The Wire: The Jungle in Our Living Rooms

The Wire

The Jungle in Our Living Rooms

Late last year, a video of a polar bear starving in the Canadian tundra left millions of viewers devastated. Whether it was a gritty reminder of the reality of climate disruption or – as others have written – a sign of disease, it was certainly proof of how images can stir us much more than lifeless data. But the viral video was also unusual. It is more common for nature videos to lift our spirits with magnificent sights than to try and shake us out of our complacency about the state of the environment.

Nature documentaries have been bringing the wild into our living rooms since the 1960s. They take us to remote regions of the planet, and imprint in our minds an idea of the state of the natural world. At a time of environmental crisis, they continue to show images of unspoilt natural splendour. It can be said that this will make urban men and women love and want to protect it and sensitise them to environmental degradation. Yet it may be that the jungle in our living rooms only gives us a false impression of nature as an abundant resource, and deepens our environmental ignorance.

We have come a long way from Disney’s 1958 Wild Wilderness documentary, where filmmakers drove scores of lemmings off a cliff to prove the legend that they committed mass suicide (and the film won an Oscar). The huge success of the big budget blue chip format started with Disney’s True Life Adventure films (1948-1960). It led the BBC Natural History Unit, which incorporated a scrupulous scientific approach, to bring us marvellous and inspiring visions of the natural world. It gave us a peek into the lives in the wild and into the dizzying diversity of nature. The darker issue of environmental degradation, however, stayed on the fringe.

Chris Palmer has produced more than 300 hours of nature programming. In 2011, he published a book, Shooting in the Wild, that described how commonly wildlife films use fakery – using animals from game farms, inserting fraudulent sound, shooting small animals and birds on sets, using computer graphics and more. “And if you see a bear feeding on a deer carcass in a film,” Palmer writes, “it is almost certainly a tame bear searching for hidden jellybeans in the entrails of the deer’s stomach.” Many films use ‘wildlife casting agencies’, like the company Animals of Montana, whose website lists National Geographic, IMAX, Animal Planet and the BBC Natural History Unit among its clients.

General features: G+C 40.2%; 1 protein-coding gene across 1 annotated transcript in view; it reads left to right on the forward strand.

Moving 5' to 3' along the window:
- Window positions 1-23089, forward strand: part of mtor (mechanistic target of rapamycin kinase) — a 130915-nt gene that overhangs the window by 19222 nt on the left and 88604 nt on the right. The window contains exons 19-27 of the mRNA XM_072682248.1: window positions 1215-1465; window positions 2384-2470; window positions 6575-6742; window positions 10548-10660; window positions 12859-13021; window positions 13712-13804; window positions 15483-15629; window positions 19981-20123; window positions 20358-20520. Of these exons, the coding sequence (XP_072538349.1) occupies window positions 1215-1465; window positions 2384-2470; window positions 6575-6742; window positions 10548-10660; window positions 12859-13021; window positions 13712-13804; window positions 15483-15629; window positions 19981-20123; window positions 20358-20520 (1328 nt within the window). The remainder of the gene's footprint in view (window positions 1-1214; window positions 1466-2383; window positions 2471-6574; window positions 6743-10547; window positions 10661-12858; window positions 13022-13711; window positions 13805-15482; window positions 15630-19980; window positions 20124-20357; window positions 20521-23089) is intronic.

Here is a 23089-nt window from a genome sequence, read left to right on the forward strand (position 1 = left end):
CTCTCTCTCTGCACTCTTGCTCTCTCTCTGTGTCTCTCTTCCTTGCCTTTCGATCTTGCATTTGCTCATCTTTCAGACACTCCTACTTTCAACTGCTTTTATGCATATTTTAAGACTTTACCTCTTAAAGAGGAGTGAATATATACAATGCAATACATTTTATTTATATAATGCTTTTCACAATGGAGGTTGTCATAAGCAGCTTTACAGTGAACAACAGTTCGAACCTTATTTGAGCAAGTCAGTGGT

Even BBC, with its high standards of filmmaking, has been accused of routinely faking footage and using studio sets and sound effects to portray animals in the wild. In 2011, the media in Britain was scandalised to learn about scenes faked for David Attenborough’s Frozen Planet. A polar bear, shown as giving birth in the wild, was actually a bear in fake snow inside a Dutch zoo. The Mirror fumed over how Attenborough defended the footage by comparing documentaries to movies: “The dodgy footage was the most touching scene in Episode Five of Frozen Planet.”

Way back in 1997, the award-winning filmmaker Steven Mills lamented that “the loss of wilderness is a truth so sad, so overwhelming that, to reflect reality, it would need to be the subject of every wildlife film. That, of course, would be neither entertaining nor ultimately dramatic. So it seems that as filmmakers we are doomed either to fail our audience or fail our cause.”

There is no doubt that most wildlife and nature documentary makers feel passionately for nature. For those of us who have been in forests know how difficult it is to see an animal, let aside see it in action. And then not just the patience but the budgets start running out, too. “If someone wants to make a film on breeding birds of Keoladeo National Park, two to three months will be sufficient,” says Asad Rahmani, a former director of the Bombay Natural History Society. “But if you are making a film on a rare species or a species that does not show up quickly or is very shy, it will take years.” Shooting wildlife documentaries is a lot of hard work and genuine wildlife action shots are hard earned.

Nature – most abundant on TV

This contradiction between what was on screen and what was in reality didn’t get much attention until the turn of the new century. The change in approach came about when the media as a whole began to acknowledge and address the environmental crisis. Attenborough’s The State of the Planet marked a new awareness on the BBC. In place of blue-chip, green-chip programming made its presence felt with films like The Truth About Climate Change (2006), Saving Planet Earth (2007) and Last Chance to See (2009).

Discovery, which had partnered with BBC to produce Frozen Planet, is said to have objected to Attenborough’s warnings about the dangers of climate change, since a large part of the US population is in denial about climate change. (It had also objected to his reference to contraception in The Life of Mammals (2002), as it did not want to not ruffle conservative audiences in the US). The BBC and Sir David eventually prevailed. Attenborough, unshackled by the will of producers, expressed his thoughts on Radio Times in 2013: “We are a plague on the earth. It’s coming home to roost over the next 50 years or so. It’s not just climate change; it’s sheer space, places to grow food for this enormous horde.”